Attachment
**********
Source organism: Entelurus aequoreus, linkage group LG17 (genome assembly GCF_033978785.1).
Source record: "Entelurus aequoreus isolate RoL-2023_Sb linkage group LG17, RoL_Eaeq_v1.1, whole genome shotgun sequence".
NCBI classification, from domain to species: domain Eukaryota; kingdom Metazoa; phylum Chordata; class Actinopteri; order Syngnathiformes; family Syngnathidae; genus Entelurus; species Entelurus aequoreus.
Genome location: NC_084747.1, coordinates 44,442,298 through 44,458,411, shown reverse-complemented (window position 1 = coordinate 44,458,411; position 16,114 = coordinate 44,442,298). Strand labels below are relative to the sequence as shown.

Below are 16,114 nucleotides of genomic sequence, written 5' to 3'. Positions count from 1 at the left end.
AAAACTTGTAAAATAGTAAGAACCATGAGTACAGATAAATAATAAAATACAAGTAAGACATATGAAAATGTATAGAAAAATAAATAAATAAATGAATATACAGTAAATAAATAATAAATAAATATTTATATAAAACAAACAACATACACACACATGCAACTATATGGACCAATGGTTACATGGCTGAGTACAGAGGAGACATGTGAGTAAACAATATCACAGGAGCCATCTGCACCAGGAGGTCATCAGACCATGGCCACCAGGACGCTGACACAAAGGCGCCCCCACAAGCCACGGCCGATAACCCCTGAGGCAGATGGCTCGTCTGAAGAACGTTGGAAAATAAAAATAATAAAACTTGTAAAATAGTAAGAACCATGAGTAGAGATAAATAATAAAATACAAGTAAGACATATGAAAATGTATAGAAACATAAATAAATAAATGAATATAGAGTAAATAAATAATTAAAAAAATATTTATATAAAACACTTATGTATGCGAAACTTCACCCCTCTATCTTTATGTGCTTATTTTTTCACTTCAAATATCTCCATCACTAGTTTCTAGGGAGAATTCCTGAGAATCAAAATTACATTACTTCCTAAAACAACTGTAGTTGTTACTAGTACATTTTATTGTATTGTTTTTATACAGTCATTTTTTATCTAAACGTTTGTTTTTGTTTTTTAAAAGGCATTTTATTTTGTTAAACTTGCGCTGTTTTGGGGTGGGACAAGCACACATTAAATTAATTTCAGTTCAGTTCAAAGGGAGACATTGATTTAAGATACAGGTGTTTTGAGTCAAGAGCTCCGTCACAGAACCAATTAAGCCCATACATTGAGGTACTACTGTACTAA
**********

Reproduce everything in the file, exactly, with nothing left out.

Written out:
Source organism: Entelurus aequoreus, linkage group LG17 (genome assembly GCF_033978785.1).
Source record: "Entelurus aequoreus isolate RoL-2023_Sb linkage group LG17, RoL_Eaeq_v1.1, whole genome shotgun sequence".
NCBI classification, from domain to species: domain Eukaryota; kingdom Metazoa; phylum Chordata; class Actinopteri; order Syngnathiformes; family Syngnathidae; genus Entelurus; species Entelurus aequoreus.
Genome location: NC_084747.1, coordinates 44,442,298 through 44,458,411, shown reverse-complemented (window position 1 = coordinate 44,458,411; position 16,114 = coordinate 44,442,298). Strand labels below are relative to the sequence as shown.

Below are 16,114 nucleotides of genomic sequence, written 5' to 3'. Positions count from 1 at the left end.
AAAACTTGTAAAATAGTAAGAACCATGAGTACAGATAAATAATAAAATACAAGTAAGACATATGAAAATGTATAGAAAAATAAATAAATAAATGAATATACAGTAAATAAATAATAAATAAATATTTATATAAAACAAACAACATACACACACATGCAACTATATGGACCAATGGTTACATGGCTGAGTACAGAGGAGACATGTGAGTAAACAATATCACAGGAGCCATCTGCACCAGGAGGTCATCAGACCATGGCCACCAGGACGCTGACACAAAGGCGCCCCCACAAGCCACGGCCGATAACCCCTGAGGCAGATGGCTCGTCTGAAGAACGTTGGAAAATAAAAATAATAAAACTTGTAAAATAGTAAGAACCATGAGTAGAGATAAATAATAAAATACAAGTAAGACATATGAAAATGTATAGAAACATAAATAAATAAATGAATATAGAGTAAATAAATAATTAAAAAAATATTTATATAAAACACTTATGTATGCGAAACTTCACCCCTCTATCTTTATGTGCTTATTTTTTCACTTCAAATATCTCCATCACTAGTTTCTAGGGAGAATTCCTGAGAATCAAAATTACATTACTTCCTAAAACAACTGTAGTTGTTACTAGTACATTTTATTGTATTGTTTTTATACAGTCATTTTTTATCTAAACGTTTGTTTTTGTTTTTTAAAAGGCATTTTATTTTGTTAAACTTGCGCTGTTTTGGGGTGGGACAAGCACACATTAAATTAATTTCAGTTCAGTTCAAAGGGAGACATTGATTTAAGATACAGGTGTTTTGAGTCAAGAGCTCCGTCACAGAACCAATTAAGCCCATACATTGAGGTACTACTGTACTAA